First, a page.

D&C 18:10 Remember the worth of souls is great in the sight of God.
It was one of those days where things weren’t going super well at home. I can’t remember the specifics, but I think one of the kids wasn’t remembering to turn assignments in at school, two of them were fighting all the time, and one of them was peeing on the floor for the 19th time, despite all my best potty training tricks.
After that blessed hour where all four were finally asleep, I crawled into bed exhausted and discouraged. I started saying a prayer with some level of complaining. “Why is this so hard?” I remember asking. I asked for help knowing what to do and how I could help these precious kids find their strength and happiness. That’s when a thought came into my mind, and I’m quite sure it wasn’t just from me. It said clearly: “This is your privilege.”
I thought back to the night before, when we held a family home evening on the topic of becoming like Christ. We watched a great video about some of the attributes of Christ: He was kind, selfless, forgiving. Then we emphasized this message to our children: We aren’t perfect now, and that’s OK. No one expects us to be perfect now. We are simply trying our best to become more like our Savior, and we get to make as many mistakes as we need to on our journey. He is the North Star, guiding us to where we want to be.
These thoughts swam around in my mind until I saw exactly what my job is as a mother. I am here to help my children through all the weakness and struggle and all the failure and challenge. I am here to help them learn to become like Christ.
Over the past few weeks that message has popped up again and again in my mind through the hard parts of mothering: the temper tantrums over not getting ice cream after lunch at Chick-fil-a because the line was too long. The fighting pre-teen girls who seem to only see the other person at fault. The repeated conversations about why it is actually important to wash your hair when you shower. The struggles are how they learn to be patient, how they learn to work hard, how they learn to forgive. The weakness is how they learn to depend on and become like Christ. My job is to love them and be there alongside them, reminding them that this is all part of the plan. And sometimes, reminding myself too.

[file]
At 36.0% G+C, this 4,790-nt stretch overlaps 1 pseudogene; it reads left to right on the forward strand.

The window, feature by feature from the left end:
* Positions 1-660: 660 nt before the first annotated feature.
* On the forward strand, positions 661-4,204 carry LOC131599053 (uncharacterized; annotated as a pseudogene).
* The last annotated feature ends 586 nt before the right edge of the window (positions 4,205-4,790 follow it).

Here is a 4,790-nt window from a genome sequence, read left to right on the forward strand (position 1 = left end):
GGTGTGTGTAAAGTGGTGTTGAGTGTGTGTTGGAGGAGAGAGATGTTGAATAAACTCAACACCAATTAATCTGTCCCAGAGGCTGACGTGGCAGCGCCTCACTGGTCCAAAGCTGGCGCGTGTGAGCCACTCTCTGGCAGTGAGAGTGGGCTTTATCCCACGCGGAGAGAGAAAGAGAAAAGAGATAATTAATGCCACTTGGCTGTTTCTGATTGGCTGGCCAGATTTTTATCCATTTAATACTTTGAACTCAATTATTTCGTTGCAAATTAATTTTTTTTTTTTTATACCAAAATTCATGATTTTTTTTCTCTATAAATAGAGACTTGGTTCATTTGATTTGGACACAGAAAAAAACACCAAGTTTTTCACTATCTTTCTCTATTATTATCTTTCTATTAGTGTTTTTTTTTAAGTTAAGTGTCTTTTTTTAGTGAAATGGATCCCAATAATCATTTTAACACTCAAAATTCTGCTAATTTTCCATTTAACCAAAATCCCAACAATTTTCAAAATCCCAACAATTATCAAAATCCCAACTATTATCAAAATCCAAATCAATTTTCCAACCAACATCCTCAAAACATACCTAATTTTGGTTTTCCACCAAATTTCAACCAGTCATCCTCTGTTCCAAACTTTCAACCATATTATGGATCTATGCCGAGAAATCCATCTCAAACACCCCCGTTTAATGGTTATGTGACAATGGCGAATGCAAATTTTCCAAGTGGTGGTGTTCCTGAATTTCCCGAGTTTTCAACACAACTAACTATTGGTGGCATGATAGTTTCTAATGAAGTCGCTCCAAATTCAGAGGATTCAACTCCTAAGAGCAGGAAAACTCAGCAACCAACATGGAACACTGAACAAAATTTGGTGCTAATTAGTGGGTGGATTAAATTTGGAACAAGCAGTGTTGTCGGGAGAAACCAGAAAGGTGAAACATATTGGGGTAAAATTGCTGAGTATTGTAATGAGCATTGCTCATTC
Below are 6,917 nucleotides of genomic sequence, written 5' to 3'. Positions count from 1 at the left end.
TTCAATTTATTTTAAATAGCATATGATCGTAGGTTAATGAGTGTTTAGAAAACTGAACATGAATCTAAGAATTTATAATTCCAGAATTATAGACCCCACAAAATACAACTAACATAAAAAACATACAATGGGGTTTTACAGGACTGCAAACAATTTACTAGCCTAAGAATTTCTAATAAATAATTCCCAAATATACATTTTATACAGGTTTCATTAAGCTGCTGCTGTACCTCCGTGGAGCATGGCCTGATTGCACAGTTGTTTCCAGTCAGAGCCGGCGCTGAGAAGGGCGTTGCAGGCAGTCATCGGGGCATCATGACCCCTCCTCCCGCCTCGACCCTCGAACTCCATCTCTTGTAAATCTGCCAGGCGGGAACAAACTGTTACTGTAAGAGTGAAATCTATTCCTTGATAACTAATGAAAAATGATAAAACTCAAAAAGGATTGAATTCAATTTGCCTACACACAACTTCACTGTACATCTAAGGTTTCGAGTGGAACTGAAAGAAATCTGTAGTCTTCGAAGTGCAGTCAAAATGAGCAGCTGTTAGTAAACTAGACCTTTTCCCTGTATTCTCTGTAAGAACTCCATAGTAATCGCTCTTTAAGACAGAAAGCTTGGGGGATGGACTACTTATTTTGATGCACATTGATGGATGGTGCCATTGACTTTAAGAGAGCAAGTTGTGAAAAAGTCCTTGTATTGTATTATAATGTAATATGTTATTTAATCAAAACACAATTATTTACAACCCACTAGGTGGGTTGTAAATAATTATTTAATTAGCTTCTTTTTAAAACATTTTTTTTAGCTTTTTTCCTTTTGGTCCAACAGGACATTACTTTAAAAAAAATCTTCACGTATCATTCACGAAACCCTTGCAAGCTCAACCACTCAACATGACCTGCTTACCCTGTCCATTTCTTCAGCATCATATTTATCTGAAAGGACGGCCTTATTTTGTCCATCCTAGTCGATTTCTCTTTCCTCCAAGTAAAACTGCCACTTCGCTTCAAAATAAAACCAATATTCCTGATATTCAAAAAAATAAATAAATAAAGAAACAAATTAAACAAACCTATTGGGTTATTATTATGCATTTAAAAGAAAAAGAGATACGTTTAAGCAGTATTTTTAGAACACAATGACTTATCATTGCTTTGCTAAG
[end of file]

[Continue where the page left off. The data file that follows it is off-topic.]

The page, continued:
I love this scripture: And if men come unto me I will show unto them their weakness. I give unto men weakness that they may be humble; and my grace is sufficient for all men that humble themselves before me; for if they humble themselves before me, and have faith in me, then will I make weak things become strong unto them (Ether 12:27).
Our children have weakness for a reason. How blessed I am as a mother to be there while they struggle and learn to turn those weaknesses into strengths. That is my privilege.
I used to think Valentine’s Day was all about mushy love notes, chocolate, and flowers. I actually got upset the first Valentine’s Day Scott and I were married because he didn’t give me anything. I feel pretty silly about that now. Those things don’t matter so much to me these days. Don’t get me wrong–I like all of those things. But after 17 years of marriage and a family of two that’s turned into six, I’ve learned a thing or two about love.
First off, love is hard sometimes. And it’s not always about having good feelings toward someone. I have to remind my children about this regularly. Loving my husband is pretty easy. I don’t have a hard time seeing the good stuff in him–because there is so much of it. And at our age we’ve learned to talk through our disagreements without calling each other names (though we may still need to take a break sometimes when we aren’t getting our way!).
My kids are still learning about love. They didn’t get to choose each other the way I got to choose my roommate. They fight. They say mean things. Their personalities sometimes clash. They ask regularly why they can’t have their own room. Sigh. Those times are hard. They are heart-breaking for a mom who’s maybe a little oversensitive. I know they always love each other. Sometimes it’s just really, really deep down there.
Ah, but then there are those other times. The times when, like last night, my two older kids were up talking and laughing at the dining table way past their bed time. I didn’t have the heart to interrupt them, even though I knew they’d be tired in the morning. These are the moments when they are putting deposits into their sibling bank accounts. My job is to just take a breather when they decide to pull out some of those deposits–because tomorrow there is a very good chance one of those kids is going to tell me they’d prefer their sibling move to a different planet. We’ll get past it.